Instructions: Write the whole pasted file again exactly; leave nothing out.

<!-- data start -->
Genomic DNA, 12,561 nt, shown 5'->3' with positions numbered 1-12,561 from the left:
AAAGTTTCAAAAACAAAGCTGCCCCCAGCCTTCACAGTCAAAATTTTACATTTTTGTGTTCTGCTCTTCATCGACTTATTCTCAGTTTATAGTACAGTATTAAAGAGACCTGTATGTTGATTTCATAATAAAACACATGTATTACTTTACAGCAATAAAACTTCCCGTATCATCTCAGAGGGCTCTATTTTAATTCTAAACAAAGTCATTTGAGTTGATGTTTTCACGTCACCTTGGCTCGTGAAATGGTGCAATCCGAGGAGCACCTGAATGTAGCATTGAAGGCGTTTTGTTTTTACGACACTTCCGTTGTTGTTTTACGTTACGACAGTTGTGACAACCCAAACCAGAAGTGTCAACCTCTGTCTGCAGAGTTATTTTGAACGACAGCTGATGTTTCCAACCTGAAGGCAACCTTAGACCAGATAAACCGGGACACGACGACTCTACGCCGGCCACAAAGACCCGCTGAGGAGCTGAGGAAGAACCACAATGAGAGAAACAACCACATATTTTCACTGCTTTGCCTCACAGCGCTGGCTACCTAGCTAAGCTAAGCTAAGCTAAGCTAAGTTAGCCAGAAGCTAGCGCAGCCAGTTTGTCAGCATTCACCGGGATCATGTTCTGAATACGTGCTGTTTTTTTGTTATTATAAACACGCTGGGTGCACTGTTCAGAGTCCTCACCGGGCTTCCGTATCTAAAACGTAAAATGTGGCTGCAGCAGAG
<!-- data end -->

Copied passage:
Genomic DNA, 12,561 nt, shown 5'->3' with positions numbered 1-12,561 from the left:
AAAGTTTCAAAAACAAAGCTGCCCCCAGCCTTCACAGTCAAAATTTTACATTTTTGTGTTCTGCTCTTCATCGACTTATTCTCAGTTTATAGTACAGTATTAAAGAGACCTGTATGTTGATTTCATAATAAAACACATGTATTACTTTACAGCAATAAAACTTCCCGTATCATCTCAGAGGGCTCTATTTTAATTCTAAACAAAGTCATTTGAGTTGATGTTTTCACGTCACCTTGGCTCGTGAAATGGTGCAATCCGAGGAGCACCTGAATGTAGCATTGAAGGCGTTTTGTTTTTACGACACTTCCGTTGTTGTTTTACGTTACGACAGTTGTGACAACCCAAACCAGAAGTGTCAACCTCTGTCTGCAGAGTTATTTTGAACGACAGCTGATGTTTCCAACCTGAAGGCAACCTTAGACCAGATAAACCGGGACACGACGACTCTACGCCGGCCACAAAGACCCGCTGAGGAGCTGAGGAAGAACCACAATGAGAGAAACAACCACATATTTTCACTGCTTTGCCTCACAGCGCTGGCTACCTAGCTAAGCTAAGCTAAGCTAAGCTAAGTTAGCCAGAAGCTAGCGCAGCCAGTTTGTCAGCATTCACCGGGATCATGTTCTGAATACGTGCTGTTTTTTTGTTATTATAAACACGCTGGGTGCACTGTTCAGAGTCCTCACCGGGCTTCCGTATCTAAAACGTAAAATGTGGCTGCAGCAGAG